Many South Africa doctors see that telemedicine has benefits and will remain a fundamental tool in practice, however 9 in 10 doctors are concerned that some vulnerable patient groups may be left behind if telemedicine increases post Covid-19, according to a survey by Medical Protection.
In the Medical Protection survey of 512 South Africa doctors, 56% agreed that the benefits of telemedicine have been unquestionable during Covid-19, and that it will remain a fundamental tool in practice. However, 94% raised concerns about patients whose access to remote services may be impacted by factors such as digital literacy, disability, language, location or internet connection.
93% of the doctors surveyed went on to say they are concerned that if some patients feel excluded from telemedicine, this may result in a breakdown in the doctor/patient relationship, or conditions being left untreated. 95% also said they are generally more worried about missing something in a remote consultation, with 79% saying they are more worried about a claim or investigation arising.
Medical Protection – the world’s leading protection organisation supporting more than 32,000 healthcare professionals in South Africa – said the Government and healthcare system must take a long-term strategic approach when it comes to the role of virtual care beyond the pandemic, taking into account doctors’ concerns, patients’ experiences, and vastly different levels of access across South Africa.
Dr Graham Howarth, Head of Medical Services – Africa at Medical Protection, said: “Telemedicine is not a new concept and the use of technology in delivering medical services has been slowly evolving over the years. However Covid-19 has fast-tracked large scale adoption and South Africa’s entrepreneurial spirit has seen many innovative telemedicine solutions offered to doctors and patients.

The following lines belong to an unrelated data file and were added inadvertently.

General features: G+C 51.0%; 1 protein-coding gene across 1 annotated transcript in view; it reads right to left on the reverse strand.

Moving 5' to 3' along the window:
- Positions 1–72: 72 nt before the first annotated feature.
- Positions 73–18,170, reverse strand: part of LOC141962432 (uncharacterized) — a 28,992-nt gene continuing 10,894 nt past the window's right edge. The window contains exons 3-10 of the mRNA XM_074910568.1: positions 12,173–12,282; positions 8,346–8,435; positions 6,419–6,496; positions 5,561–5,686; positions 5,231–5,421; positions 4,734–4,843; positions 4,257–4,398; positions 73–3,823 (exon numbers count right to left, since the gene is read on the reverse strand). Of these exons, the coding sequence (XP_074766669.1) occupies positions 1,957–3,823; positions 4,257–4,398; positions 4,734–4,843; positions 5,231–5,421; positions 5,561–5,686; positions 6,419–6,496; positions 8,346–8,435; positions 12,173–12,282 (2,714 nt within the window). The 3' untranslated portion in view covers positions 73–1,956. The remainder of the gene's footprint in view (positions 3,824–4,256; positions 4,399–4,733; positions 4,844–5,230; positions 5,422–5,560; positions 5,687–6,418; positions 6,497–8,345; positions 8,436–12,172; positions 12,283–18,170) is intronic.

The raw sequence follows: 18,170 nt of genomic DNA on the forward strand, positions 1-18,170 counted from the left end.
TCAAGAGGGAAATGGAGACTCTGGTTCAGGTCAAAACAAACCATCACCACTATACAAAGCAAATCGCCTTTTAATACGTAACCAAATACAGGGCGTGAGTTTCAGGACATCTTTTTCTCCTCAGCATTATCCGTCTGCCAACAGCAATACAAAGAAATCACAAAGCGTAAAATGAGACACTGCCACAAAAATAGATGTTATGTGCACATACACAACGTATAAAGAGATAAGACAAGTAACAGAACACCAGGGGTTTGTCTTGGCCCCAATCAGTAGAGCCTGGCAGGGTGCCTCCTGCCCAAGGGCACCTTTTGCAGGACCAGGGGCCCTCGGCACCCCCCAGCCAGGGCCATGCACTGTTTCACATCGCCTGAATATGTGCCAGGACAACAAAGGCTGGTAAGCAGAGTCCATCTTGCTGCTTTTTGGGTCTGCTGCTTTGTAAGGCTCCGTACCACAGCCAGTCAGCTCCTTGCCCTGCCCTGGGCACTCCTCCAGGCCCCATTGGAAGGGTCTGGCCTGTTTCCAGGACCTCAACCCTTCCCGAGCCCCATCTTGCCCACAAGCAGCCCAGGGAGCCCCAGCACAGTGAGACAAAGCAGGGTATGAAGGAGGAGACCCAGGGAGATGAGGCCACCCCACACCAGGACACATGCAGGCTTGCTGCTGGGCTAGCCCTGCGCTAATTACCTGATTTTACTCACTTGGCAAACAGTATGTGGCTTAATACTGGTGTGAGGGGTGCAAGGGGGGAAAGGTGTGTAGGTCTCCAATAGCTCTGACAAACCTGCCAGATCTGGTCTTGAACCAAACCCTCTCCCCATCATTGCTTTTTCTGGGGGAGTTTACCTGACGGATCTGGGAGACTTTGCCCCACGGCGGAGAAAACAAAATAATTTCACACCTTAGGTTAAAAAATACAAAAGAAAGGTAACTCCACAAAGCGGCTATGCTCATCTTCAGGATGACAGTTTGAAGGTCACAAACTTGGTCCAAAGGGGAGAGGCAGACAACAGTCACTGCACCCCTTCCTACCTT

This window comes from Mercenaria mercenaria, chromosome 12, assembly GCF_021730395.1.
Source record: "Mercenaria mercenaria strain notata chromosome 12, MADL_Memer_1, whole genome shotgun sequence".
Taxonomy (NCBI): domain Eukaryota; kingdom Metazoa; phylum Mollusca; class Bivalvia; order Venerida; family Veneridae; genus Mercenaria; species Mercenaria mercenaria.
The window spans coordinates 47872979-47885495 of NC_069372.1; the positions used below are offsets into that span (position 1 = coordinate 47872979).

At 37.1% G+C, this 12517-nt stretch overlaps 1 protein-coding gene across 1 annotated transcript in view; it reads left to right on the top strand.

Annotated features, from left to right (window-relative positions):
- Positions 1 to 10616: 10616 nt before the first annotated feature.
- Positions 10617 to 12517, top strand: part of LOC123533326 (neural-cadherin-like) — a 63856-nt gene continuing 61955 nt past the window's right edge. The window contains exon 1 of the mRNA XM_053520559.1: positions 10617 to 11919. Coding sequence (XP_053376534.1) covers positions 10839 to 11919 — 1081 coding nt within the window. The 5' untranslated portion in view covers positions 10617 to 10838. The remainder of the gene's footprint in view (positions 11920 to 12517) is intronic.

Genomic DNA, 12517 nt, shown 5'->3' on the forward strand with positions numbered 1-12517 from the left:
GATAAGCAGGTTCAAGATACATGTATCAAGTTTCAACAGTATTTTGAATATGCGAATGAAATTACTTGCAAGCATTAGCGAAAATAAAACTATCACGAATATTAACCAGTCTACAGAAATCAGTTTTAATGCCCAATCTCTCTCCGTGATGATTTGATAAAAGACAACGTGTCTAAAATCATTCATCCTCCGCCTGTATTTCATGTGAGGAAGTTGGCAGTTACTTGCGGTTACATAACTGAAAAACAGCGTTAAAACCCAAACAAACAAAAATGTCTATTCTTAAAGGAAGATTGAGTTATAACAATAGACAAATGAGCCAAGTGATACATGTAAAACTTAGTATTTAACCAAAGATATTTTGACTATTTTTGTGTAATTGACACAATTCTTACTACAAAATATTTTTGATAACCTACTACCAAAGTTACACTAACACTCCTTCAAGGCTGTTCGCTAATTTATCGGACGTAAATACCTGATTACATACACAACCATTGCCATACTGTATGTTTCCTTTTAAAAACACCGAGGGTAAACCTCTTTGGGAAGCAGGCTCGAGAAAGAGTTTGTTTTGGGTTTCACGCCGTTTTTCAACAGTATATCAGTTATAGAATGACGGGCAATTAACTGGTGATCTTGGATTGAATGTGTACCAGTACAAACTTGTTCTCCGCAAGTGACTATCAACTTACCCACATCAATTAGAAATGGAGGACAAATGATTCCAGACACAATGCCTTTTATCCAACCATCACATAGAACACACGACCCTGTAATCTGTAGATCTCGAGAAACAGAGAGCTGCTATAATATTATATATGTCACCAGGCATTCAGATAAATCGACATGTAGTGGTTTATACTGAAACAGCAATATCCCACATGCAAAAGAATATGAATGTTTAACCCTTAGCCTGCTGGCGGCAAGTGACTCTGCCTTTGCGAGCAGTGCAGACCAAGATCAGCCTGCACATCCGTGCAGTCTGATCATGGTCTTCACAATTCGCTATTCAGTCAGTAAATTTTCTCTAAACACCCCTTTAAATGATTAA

“While there have been undoubted benefits during the pandemic, there are naturally concerns around its limitations, the need for support and training due to the different skills required when consulting in this way, and the desired role of virtual care beyond the pandemic.
“A key concern for doctors is the potential for vulnerable patient groups to be left behind and for health inequalities to grow, if there is desire for more patient consultations to be delivered online after Covid-19. Access to remote services could be impacted by different levels of access across the country, as well as digital literacy and other factors.
“As doctors have highlighted in our survey, if patients feel excluded from telemedicine, this could lead to a breakdown in the doctor/patient relationship or conditions going untreated. A significant number of doctors are concerned about the potential for medicolegal disputes and investigations to arise from this and other limitations of telemedicine.
“At earlier stages of the pandemic, Medical Protection was vocal in seeking updated guidance from the Health Professions Council of South Africa (HPCSA) which provided greater certainty on the use of telemedicine – or telehealth – during the pandemic.
“Medical Protection has also been working with doctors to help them adapt to the significant increase in telemedicine and mitigate risks through our Risk Prevention programmes on the medicolegal, ethical and communication challenges which telemedicine creates. But the burden should not be on doctors to address the digital inequalities across society.
“The Government, hospitals and healthcare system as a whole must take a long-term strategic approach when considering the role of virtual care beyond the pandemic. This should be based on the experiences of patients, an ongoing evaluation of the barriers to accessing telemedicine, and the concerns raised by doctors.”
Notes to editors
- The survey was conducted by Medical Protection. It ran from 22 October – 6 November and achieved 512 responses from doctors in South Africa.
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